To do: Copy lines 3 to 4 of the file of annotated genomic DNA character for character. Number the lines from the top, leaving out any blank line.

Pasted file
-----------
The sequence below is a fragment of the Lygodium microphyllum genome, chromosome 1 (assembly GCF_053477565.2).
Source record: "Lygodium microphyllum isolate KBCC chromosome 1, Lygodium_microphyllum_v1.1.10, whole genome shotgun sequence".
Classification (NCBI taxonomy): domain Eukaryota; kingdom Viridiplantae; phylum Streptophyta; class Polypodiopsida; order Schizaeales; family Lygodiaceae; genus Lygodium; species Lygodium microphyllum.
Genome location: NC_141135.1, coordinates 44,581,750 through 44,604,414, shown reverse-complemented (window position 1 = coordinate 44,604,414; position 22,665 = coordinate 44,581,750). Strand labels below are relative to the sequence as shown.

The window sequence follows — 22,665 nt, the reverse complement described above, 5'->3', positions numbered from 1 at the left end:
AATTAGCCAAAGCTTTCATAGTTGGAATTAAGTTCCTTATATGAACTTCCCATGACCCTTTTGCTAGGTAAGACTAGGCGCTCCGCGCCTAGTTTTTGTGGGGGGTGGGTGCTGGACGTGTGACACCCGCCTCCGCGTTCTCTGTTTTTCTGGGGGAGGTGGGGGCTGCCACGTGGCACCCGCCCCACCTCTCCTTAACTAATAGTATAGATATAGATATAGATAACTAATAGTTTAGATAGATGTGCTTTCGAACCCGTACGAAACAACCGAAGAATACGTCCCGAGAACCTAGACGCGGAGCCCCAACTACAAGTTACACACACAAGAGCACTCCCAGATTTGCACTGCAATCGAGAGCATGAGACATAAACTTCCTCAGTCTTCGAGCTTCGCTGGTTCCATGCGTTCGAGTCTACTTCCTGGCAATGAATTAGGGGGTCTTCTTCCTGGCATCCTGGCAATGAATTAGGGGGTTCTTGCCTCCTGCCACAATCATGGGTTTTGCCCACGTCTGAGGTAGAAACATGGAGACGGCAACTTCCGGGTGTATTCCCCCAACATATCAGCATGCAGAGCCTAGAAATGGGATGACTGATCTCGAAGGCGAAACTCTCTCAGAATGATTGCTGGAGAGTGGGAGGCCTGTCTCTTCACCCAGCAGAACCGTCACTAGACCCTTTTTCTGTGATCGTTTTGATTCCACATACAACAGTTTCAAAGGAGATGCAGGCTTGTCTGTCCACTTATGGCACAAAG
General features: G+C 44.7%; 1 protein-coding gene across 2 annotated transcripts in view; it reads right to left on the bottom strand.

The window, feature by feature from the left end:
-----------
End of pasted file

Classification (NCBI taxonomy): domain Eukaryota; kingdom Viridiplantae; phylum Streptophyta; class Polypodiopsida; order Schizaeales; family Lygodiaceae; genus Lygodium; species Lygodium microphyllum.
Genome location: NC_141135.1, coordinates 44,581,750 through 44,604,414, shown reverse-complemented (window position 1 = coordinate 44,604,414; position 22,665 = coordinate 44,581,750). Strand labels below are relative to the sequence as shown.